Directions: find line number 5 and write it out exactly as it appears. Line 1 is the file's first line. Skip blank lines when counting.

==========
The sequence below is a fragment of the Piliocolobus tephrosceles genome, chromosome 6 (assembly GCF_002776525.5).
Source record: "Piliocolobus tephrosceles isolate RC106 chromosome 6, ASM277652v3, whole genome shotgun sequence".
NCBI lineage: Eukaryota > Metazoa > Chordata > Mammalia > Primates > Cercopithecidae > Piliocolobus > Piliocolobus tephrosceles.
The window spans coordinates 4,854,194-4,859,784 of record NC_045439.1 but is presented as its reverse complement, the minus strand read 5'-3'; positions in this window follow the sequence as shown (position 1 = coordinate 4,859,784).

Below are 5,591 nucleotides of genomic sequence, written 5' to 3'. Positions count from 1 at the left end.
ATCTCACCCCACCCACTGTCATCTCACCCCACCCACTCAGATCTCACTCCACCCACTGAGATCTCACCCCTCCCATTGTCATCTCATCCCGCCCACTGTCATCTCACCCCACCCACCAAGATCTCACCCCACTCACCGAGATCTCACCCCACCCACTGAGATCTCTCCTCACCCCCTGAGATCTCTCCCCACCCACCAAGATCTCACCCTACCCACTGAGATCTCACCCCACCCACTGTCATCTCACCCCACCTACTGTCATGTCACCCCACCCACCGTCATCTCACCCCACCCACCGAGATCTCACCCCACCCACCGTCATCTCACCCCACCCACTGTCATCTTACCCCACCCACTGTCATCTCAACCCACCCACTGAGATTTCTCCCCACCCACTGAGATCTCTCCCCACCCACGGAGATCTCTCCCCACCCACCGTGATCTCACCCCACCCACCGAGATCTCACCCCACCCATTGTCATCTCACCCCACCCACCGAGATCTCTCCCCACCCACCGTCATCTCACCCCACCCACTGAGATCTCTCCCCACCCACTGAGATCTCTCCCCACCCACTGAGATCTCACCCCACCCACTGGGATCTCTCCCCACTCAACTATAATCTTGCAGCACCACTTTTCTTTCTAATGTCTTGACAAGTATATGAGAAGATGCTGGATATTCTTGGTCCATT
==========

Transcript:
Below are 5,591 nucleotides of genomic sequence, written 5' to 3'. Positions count from 1 at the left end.